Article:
Although voices are absent you do have to do a lot of talking to other characters to solve this adventure. As usual, clicking on the talk icon and then on someone (or thing) in the game will bring up a menu of phrases. The type of response you get will depend on what you say and you sometimes have to delve really deeply into a conversation to pick up an essential snippet of information. Joe's speech menu usually contains both straight and funny phrases, and you can seriously annoy a character by saying the wrong thing to them. Luckily you can also talk your way back out of sticky situations too.
Control is by mouse, using the left and right buttons to select and use icons from the menu bar at the bottom of the screen, with the on-screen pointer as a positional aid. One thing that really puts Flight up on a pedestal as far as gameplay is concerned is the fact that it's not too fussy about how precisely you point at an object. Each scene has a limited number of objects which can be examined and possibly picked up and used - not too many, just a comfortable amount. But because each object has quite a wide selection field you never have any problems trying to click on it. Being too pedantic about pixel precise pointing has marred many an adventure in the past.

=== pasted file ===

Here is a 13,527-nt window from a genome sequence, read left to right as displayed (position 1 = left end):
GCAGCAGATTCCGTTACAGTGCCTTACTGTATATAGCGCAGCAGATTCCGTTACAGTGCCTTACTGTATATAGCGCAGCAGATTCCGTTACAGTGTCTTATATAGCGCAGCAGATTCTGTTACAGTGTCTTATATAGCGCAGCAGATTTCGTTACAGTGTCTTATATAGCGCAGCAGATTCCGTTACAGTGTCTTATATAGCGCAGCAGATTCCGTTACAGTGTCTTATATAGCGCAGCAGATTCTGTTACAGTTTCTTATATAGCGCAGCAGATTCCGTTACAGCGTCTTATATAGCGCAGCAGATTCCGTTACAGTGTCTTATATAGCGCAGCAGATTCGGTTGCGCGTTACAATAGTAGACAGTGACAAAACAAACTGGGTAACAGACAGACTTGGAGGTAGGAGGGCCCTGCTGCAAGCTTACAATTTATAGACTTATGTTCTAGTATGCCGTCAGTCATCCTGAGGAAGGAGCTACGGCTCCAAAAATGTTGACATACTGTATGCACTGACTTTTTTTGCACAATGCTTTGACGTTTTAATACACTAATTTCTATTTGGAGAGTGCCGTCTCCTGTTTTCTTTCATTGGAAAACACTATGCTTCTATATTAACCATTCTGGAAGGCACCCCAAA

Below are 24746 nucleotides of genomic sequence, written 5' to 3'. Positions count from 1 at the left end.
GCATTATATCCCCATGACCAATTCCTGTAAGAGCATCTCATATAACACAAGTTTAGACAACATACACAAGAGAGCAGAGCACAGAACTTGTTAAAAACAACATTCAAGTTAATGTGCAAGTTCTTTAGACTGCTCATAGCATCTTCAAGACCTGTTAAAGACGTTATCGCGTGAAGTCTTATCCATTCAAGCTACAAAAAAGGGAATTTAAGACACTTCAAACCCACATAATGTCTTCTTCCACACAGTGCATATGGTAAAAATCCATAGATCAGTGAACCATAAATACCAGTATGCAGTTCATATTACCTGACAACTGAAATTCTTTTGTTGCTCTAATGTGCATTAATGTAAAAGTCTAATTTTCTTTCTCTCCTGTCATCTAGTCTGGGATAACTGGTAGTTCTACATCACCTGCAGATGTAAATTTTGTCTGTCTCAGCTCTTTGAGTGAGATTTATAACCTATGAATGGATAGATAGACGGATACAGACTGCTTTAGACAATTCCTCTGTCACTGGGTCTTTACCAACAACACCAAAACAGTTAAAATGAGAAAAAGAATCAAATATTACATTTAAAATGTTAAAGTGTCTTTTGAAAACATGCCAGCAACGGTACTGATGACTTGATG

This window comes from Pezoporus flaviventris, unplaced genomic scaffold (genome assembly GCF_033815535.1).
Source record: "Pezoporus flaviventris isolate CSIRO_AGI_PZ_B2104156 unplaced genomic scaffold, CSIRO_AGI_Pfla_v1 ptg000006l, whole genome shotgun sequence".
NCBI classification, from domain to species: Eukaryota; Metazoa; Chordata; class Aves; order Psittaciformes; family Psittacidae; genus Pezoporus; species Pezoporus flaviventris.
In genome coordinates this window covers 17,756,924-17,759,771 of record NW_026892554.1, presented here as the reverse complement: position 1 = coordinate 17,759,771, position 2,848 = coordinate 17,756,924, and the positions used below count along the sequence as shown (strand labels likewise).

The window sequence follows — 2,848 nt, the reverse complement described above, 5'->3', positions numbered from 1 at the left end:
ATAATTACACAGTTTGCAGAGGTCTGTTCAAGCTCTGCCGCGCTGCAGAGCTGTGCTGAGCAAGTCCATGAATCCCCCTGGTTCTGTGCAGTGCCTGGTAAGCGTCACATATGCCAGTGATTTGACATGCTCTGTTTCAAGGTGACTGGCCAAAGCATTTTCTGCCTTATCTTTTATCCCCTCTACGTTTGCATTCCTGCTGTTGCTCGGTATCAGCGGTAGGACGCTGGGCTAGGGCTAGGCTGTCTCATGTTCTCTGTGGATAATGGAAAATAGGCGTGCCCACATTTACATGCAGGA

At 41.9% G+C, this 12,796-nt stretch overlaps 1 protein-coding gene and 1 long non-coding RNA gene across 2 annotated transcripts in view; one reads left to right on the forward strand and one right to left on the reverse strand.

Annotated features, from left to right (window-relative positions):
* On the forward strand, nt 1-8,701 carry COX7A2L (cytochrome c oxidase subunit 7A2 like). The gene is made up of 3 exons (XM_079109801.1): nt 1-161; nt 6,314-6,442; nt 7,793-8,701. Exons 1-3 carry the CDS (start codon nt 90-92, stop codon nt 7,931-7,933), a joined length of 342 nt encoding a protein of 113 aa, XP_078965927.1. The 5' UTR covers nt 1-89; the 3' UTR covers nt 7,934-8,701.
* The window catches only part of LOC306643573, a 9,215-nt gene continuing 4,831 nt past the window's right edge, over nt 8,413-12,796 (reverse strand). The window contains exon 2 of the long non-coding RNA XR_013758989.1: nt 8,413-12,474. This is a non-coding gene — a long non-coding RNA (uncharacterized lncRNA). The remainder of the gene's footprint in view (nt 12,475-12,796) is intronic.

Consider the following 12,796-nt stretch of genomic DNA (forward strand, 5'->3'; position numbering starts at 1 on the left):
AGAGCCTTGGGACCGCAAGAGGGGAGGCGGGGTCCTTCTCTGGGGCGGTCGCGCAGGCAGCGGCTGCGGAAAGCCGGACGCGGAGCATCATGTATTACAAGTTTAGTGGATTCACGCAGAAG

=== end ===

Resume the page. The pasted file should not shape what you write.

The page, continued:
At the far right-hand side of the icon bar is the inventory. This is a strip that holds as many objects as you need, but only displays four at a time. If you want to make use of an object in the inventory all you have to do is select the Use icon, then the object, and point where you want to use it. Flight will tell you what you're proposing to do eg, "Throw the chicken at Anderson's henchmen" and then right clicking will make Joe do the deed.
Some objects in the inventory need to be combined to produce other objects and while this is not new in adventure games, the whole process is made smoother by the Use icon. You simply click on Use, then on 'item 1', whereupon a message appears saying "use item 1 on...". Then you click on what you want to use it with in the inventory ie. 'item 2'. The two will then be combined and a new object icon will replace them.
Jazz and jungle
Although there is no voiceover in this version the music is good. Once again though, you'll drive neighbours mad if it is turned up all the time. The basic tune changes with situations and locations, but it has a jazzy feel to it, in keeping with the 1940's theme of the game. The background jungle sounds are good too.
In terms of difficulty Flight Of The Amazon Queen gets it about right. It's so long since I've played a decent adventure that I thought I was a bit rusty, but the logic and the humour of the puzzles brought right back into the flow of things. Although some of the problems are frustrating they never get out of hand. A quick coffee break and some lateral thinking will usually solve the situation. Indeed some of the solutions are ingeniously well planned, so once you've got there you'll feel really satisfied.
In an adventure starved world, Flight is a saviour. I'd rate it as the best humourous graphic adventure on Amiga since Monkey Island: but the cynics would say that there haven't been very many since then anyway. To hell with them. I like it and I've a feeling you will too.